Many people assume that wild camping in Russia is illegal for anyone who enters the country on a tourist visa.
And the truth is, Russia does expect tourists to register where they are staying during their duration of their holiday in the country. This registration is done by the hotel, hostel, etc, where you have paid to stay the night.
Of course this hasn’t stopped tourists in the past from wild camping in Russia, and no wonder – this place is stunning, with vast swathes of incredible remote landscapes that seem tailor made for camping. From huge forests, to pristine lakes, it’s a nature lover’s paradise.
Camping in the Russian wilderness – an incredible experience, although there are some dangers (read on below).
So how to get around the rules of wild camping in Russia as a tourist?
Well first of all, wild camping in Russia is actually legal.
Therefore any issues for a tourist around camping in Russia comes from a lack of registration at a hotel, rather than the actual activity of wild camping itself.
Which, at least, takes away one potential problem!
But what about the problem of registering? It’s not as though you can pitch up a tent, and then announce to nature that you would like to be registered for the night with the Russian authorities here…..
Camping enthusiasts have, however, found a few ways around this.
The first, is to register at a hotel, or more likely a hostel, and ask to be registered there for a few days while explaining that you plan on camping for 2/3 days of that time.
You’ll probably have to pay for the days that you are registered, and not all hostels will be willing to do this. However do make sure that where you choose to be registered is close to, and/or in the region, you plan on camping in.
That gets around the registration problem, and if you are confronted by police while camping, you can at least explain that you have registered in the nearest city, and in the region. Which shows a respect for the local laws, even if it’s a slight loophole.
The second is to be upfront and register yourself at a local police station. This is the surefire way to make sure you are not going to get in any trouble by being found out while wild camping. However this approach may run the risk of the police telling you a straightforward no. If that’s the case, don’t argue, accept it and don’t camp.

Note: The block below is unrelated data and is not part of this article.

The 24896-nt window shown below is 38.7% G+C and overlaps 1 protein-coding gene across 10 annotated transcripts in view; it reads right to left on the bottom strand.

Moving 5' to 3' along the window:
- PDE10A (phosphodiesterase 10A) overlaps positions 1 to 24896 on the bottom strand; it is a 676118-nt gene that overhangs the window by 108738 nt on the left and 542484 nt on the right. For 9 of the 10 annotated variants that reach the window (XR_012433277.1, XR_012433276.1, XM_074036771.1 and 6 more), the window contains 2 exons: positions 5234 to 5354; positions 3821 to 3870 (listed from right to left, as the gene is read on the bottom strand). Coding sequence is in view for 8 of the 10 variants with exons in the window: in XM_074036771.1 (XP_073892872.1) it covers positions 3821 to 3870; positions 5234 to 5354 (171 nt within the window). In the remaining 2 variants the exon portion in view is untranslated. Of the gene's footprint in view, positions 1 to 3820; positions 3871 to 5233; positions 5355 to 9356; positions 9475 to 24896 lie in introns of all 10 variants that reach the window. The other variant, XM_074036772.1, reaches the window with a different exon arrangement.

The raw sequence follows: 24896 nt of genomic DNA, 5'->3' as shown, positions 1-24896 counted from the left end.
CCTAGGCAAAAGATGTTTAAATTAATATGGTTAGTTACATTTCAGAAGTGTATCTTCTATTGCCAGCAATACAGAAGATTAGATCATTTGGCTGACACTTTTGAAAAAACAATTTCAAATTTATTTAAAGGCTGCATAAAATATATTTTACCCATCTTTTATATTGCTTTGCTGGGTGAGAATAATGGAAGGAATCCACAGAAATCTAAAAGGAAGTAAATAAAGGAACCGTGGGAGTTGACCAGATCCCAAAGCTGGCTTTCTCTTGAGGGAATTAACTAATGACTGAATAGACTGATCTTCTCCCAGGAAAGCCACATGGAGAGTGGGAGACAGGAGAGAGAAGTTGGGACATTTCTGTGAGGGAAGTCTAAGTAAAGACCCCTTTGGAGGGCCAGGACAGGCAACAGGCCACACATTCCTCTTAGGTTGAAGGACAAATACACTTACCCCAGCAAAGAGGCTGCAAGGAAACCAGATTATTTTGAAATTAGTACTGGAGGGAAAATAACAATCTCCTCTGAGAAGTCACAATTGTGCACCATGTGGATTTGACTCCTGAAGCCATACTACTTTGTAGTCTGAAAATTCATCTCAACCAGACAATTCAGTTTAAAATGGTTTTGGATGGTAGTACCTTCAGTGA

The third is to do it anyway. Tourists have said in the past that they had no problems wild camping in Russia if they did it only for a day or two at a time, and made sure they registered somewhere frequently. Typically 2/3 days unregistered across your trip can be passed off – for example as traveling overnight on a train, staying with some friends that you made and so on. Basically you may not even be asked about it.
However if it’s clear you are a hiker, or cyclist (for example doing the trans Siberian route), then it has been reported in the past that officials have been fine with many days unregistered because it’s obvious where and what you were doing – i.e. camping as you did the route. A lot of this comes down to common sense, and Russian officials being satisfied you were legitimately carrying out the activities of a tourist.
The fourth is to get in contact with a tour provider in Russia, and register with them across your trip, letting them know that you plan on camping. This of course, could end up being expensive….
Some general rules around wild camping in Russia
So you’ve decided to go ahead and free camp in Russia, you have your registration sorted, or maybe you are a cyclist who is making their way across the country.
There are a few things to bear in mind however:
- Avoid camping in urban areas, or near urban areas. Tourists and cyclists have reported being robbed in the past, so it’s best to stay remote and hidden. That also avoids unwanted attention from officials.
- Wild camping is illegal on church land, private land, and near reservoirs.
- In the same vein – put your tent up at dusk, and down at dawn. Don’t stay in the same place more than one night.
- Expect to be offered a place to stay if you’re cycling or hiking in rural parts of Russia! The people can be very welcoming and are often happy to lend a bed for the night.
- Have a mosquito net or spray handy – they can get quite bad from place to place.
- Some nature reserves may forbid wild camping – always try to find out beforehand, and ask if you’re unsure.
- Campfires are usually tolerated apart from hot summer months when there’s a risk of wildfires.
- Parts of Russia have bears and wolves, as well as other animals and bugs that could cause you harm – research, ask, and learn about the area you want to wild camp in before wild camping!